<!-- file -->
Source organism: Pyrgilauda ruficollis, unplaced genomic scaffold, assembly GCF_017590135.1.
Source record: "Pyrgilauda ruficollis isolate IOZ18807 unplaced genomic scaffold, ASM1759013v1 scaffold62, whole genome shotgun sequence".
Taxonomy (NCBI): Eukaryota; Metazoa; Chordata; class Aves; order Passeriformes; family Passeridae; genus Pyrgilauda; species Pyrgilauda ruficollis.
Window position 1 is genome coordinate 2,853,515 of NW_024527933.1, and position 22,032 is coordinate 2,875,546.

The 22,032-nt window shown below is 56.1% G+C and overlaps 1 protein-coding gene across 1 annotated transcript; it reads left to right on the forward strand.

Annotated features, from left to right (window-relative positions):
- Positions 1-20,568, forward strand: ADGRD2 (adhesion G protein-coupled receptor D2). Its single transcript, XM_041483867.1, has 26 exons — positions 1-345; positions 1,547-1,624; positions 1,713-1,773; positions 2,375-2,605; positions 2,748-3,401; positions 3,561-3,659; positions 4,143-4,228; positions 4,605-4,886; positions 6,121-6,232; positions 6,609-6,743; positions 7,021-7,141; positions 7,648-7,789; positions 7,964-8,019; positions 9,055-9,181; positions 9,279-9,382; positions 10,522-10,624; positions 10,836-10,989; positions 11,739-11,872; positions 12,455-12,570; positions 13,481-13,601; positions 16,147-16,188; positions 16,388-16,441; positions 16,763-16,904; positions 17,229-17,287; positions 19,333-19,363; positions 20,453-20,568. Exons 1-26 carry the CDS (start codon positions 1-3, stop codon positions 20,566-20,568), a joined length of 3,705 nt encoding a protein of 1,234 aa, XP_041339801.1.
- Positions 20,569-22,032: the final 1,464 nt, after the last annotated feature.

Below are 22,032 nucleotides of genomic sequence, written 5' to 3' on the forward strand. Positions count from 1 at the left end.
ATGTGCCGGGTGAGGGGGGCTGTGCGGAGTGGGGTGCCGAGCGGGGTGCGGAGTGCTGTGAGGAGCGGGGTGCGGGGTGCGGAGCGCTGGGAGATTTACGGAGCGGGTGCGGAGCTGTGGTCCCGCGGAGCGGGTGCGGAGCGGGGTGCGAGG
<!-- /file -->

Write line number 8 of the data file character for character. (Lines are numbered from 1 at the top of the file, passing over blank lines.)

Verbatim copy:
- Positions 20,569-22,032: the final 1,464 nt, after the last annotated feature.